1) How the fuck is a phone wired, anyways?
2) Can I pass current from a 9v battery through the hook switch to do things like light an LED?
3) Will the hook switch actually pass useful information to the Arduino?
4) How do I get the handset to connect to a 3.5mm jack?
5) Can I actually get the 3.5mm conversion to work?
Project Things
1) What sound do I want to use?
2) Just because I can get all the moving parts working, will the moving parts work together?
3) How does anyone ever do this without a computer science/electrical engineering background?!

As you can imagine, I have been learning a lot, starting with LadyAda’s Arduino tutorials, which got me through button presses pretty well (not perfectly.) I at least have some idea of how I might go about working a button to do something generally speaking.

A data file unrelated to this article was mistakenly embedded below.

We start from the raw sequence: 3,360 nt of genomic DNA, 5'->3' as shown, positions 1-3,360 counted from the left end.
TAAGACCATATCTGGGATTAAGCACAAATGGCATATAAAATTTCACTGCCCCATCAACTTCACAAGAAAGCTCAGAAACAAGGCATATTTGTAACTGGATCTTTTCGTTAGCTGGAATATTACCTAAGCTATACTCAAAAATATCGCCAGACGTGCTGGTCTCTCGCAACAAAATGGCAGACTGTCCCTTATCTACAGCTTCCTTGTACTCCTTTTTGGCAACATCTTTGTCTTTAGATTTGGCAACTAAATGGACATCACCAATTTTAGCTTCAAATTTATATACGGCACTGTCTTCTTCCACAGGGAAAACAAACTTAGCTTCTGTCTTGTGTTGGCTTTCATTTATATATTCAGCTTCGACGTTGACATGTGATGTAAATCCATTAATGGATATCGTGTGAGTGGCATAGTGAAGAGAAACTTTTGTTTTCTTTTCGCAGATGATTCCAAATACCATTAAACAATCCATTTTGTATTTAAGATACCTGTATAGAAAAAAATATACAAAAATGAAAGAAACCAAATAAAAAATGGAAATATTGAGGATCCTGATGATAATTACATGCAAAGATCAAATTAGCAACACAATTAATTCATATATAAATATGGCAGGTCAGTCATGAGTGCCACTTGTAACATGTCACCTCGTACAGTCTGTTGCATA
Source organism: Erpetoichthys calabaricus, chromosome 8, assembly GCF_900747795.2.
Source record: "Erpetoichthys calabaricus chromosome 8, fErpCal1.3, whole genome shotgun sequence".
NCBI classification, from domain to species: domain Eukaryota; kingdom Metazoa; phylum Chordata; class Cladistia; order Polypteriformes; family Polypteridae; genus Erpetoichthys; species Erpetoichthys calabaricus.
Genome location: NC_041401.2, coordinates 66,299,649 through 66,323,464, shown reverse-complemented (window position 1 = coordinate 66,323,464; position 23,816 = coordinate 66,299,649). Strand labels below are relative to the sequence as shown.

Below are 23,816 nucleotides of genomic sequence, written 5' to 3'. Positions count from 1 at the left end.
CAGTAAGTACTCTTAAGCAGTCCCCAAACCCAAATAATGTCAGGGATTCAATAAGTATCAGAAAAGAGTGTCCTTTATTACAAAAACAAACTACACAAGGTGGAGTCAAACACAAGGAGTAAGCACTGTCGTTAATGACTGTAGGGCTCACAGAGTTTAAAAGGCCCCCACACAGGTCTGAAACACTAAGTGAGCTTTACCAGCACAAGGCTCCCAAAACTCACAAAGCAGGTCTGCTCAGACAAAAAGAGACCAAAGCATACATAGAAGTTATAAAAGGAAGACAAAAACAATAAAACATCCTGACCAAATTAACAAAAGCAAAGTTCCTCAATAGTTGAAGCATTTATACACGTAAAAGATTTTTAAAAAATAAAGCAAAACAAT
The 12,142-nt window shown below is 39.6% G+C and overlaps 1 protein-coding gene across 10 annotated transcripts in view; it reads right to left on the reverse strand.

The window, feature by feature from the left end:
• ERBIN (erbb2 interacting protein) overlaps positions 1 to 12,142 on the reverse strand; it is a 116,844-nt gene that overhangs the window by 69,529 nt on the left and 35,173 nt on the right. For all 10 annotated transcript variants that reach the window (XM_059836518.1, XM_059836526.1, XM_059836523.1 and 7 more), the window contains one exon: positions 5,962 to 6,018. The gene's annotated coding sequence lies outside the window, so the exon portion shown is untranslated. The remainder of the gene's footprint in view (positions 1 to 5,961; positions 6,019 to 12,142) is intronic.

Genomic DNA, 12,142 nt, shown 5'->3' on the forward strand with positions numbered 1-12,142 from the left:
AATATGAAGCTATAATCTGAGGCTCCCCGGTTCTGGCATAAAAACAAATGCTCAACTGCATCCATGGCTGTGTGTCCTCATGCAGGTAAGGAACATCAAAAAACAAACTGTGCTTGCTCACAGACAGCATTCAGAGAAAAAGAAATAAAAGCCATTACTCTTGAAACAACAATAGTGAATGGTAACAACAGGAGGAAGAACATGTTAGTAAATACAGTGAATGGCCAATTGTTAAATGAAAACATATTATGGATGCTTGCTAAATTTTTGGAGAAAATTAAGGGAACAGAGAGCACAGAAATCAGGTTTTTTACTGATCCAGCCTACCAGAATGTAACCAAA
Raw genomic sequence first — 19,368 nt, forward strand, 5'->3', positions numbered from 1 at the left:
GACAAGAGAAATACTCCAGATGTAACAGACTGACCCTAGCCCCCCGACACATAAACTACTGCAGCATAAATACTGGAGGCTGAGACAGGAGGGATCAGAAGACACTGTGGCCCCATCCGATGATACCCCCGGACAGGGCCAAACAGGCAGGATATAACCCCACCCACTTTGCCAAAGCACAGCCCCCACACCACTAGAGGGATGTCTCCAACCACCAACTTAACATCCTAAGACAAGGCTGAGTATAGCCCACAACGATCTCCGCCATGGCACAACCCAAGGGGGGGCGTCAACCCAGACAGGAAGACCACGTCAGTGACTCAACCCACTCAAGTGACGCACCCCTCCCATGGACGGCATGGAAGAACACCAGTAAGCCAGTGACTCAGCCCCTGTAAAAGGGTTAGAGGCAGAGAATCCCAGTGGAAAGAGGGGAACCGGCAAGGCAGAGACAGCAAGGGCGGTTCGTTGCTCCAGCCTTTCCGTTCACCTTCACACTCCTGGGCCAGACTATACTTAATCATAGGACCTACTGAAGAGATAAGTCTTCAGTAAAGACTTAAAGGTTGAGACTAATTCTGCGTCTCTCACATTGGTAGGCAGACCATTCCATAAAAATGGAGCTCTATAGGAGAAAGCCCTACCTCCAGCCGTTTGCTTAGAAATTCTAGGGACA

From there, it was off building the WaveShield, which totally (miraculously) worked, including having to go buy a capacitor with the right level of capacitance, which meant learning wtf that meant and then going to the RadioShack and hoping that it would work even if the voltage (again, wtf does that mean?!) was higher (guess what? it does! hey thanks, capacitor substitution guide!)

Then, having exhausted my programming muscles on buttons and LEDs, I turned to the telephone, which is the bulk of this post. Did you know taking apart a telephone is actually really interesting?

Here are some pictures:
circuit board
coming apart
telephone in pieces

But here’s the real deal, friends: MAKING THE PHONE WORK AS A SWITCH. I did it, thanks to my SparkleLabs DIY electronics kit, this circuit diagram (caution, launches a .pdf) I found on the internet for the circuit board of the phone I am working with (dear the internet, thank you), and a lot of good old fashioned trial and error.